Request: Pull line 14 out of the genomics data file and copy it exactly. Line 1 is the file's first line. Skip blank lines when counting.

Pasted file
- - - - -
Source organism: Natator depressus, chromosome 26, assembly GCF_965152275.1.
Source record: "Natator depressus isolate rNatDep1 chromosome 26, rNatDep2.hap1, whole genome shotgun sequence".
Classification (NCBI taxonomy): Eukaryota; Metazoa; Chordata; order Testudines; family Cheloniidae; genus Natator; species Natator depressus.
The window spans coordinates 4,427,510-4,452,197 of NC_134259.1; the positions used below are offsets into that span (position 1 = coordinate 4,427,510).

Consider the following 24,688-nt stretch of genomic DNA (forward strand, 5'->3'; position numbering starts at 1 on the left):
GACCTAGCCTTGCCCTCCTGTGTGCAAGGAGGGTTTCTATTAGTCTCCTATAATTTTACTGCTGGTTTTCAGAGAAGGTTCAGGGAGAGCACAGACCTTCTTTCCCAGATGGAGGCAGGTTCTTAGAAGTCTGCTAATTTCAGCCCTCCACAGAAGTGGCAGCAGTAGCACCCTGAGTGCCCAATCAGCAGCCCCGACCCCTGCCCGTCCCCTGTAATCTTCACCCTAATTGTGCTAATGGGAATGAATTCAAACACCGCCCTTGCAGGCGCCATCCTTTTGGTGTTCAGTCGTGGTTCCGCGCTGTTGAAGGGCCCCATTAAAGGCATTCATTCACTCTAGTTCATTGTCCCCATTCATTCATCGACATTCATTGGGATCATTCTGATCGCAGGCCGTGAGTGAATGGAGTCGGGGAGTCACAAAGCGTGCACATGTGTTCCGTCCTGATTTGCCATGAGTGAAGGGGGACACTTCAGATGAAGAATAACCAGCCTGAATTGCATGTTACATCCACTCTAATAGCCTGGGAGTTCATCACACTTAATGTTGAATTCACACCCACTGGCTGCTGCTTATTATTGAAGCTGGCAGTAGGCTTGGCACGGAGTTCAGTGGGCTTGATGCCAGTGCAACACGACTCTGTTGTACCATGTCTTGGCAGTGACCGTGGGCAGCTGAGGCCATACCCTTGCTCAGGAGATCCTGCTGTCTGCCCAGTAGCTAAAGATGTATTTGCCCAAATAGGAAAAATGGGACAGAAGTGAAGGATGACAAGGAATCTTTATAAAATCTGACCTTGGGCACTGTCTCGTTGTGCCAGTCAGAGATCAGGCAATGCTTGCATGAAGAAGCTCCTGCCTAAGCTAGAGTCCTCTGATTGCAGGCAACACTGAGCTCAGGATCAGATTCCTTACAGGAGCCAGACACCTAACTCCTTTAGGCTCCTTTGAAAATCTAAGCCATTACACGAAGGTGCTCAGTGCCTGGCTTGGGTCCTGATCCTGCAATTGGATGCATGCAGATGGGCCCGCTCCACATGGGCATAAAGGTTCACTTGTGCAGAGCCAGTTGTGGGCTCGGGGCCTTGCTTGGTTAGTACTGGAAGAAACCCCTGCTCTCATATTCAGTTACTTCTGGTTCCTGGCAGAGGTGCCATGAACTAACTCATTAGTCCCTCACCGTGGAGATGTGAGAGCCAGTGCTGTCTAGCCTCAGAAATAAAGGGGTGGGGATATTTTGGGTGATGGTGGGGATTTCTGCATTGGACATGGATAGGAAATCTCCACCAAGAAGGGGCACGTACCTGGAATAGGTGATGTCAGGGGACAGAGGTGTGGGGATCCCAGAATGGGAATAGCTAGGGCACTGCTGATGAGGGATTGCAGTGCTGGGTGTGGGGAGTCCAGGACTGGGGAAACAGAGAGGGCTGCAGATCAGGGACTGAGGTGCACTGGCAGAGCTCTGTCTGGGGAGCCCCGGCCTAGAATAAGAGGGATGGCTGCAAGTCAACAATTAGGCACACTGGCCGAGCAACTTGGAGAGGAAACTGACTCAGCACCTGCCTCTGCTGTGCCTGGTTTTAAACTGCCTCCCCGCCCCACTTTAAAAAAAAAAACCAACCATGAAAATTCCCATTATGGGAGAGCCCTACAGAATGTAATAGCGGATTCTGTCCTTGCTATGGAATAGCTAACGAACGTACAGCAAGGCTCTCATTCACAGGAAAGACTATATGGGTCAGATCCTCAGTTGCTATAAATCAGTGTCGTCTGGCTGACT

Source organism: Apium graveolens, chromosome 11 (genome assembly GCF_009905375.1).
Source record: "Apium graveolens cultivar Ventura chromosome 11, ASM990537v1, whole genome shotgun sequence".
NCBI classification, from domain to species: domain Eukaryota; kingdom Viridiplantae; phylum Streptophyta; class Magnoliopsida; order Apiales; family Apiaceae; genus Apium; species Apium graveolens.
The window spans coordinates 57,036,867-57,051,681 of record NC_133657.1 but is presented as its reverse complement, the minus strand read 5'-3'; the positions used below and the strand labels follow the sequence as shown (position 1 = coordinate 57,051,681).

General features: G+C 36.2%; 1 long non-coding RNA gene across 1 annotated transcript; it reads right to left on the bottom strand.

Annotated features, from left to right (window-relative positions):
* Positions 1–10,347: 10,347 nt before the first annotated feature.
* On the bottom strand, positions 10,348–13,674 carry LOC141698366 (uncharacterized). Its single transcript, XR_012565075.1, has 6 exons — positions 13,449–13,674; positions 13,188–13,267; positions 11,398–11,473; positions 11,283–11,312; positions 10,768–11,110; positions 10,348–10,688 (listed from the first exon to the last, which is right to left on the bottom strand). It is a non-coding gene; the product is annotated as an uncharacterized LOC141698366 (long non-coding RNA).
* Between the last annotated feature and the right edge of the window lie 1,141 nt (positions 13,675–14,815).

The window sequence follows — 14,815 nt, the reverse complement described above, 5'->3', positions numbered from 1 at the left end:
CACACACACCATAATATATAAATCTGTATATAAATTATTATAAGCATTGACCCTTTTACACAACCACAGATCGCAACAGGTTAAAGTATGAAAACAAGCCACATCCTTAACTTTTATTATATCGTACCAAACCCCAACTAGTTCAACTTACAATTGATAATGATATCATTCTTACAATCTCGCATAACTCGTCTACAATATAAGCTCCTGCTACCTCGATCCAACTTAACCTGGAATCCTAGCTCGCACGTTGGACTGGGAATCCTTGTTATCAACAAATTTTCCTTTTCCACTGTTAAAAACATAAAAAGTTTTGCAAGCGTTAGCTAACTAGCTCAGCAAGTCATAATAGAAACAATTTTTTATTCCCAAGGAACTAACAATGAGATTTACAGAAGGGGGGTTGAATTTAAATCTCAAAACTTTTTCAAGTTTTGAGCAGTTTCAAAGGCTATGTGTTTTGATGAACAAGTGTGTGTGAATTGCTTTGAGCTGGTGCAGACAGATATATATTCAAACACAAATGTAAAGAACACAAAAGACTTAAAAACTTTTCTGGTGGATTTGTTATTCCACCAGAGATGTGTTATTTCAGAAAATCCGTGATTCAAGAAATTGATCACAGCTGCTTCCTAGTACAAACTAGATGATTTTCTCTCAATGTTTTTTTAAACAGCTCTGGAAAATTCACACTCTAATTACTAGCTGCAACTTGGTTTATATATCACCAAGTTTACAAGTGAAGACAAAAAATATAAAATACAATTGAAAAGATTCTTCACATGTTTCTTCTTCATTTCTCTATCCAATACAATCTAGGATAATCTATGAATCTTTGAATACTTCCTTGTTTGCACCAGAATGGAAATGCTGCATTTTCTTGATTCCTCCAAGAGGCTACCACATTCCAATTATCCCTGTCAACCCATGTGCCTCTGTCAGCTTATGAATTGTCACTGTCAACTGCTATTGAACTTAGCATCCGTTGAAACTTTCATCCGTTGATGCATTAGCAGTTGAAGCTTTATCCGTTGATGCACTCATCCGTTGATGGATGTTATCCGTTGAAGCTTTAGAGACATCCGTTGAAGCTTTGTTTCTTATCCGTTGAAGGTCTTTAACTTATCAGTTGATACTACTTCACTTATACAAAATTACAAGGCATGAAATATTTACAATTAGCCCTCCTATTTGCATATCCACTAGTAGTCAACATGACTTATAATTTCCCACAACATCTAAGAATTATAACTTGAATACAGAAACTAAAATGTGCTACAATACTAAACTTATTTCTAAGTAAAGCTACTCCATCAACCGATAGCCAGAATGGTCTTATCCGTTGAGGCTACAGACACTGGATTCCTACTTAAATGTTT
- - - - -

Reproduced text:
* On the bottom strand, positions 10,348–13,674 carry LOC141698366 (uncharacterized). Its single transcript, XR_012565075.1, has 6 exons — positions 13,449–13,674; positions 13,188–13,267; positions 11,398–11,473; positions 11,283–11,312; positions 10,768–11,110; positions 10,348–10,688 (listed from the first exon to the last, which is right to left on the bottom strand). It is a non-coding gene; the product is annotated as an uncharacterized LOC141698366 (long non-coding RNA).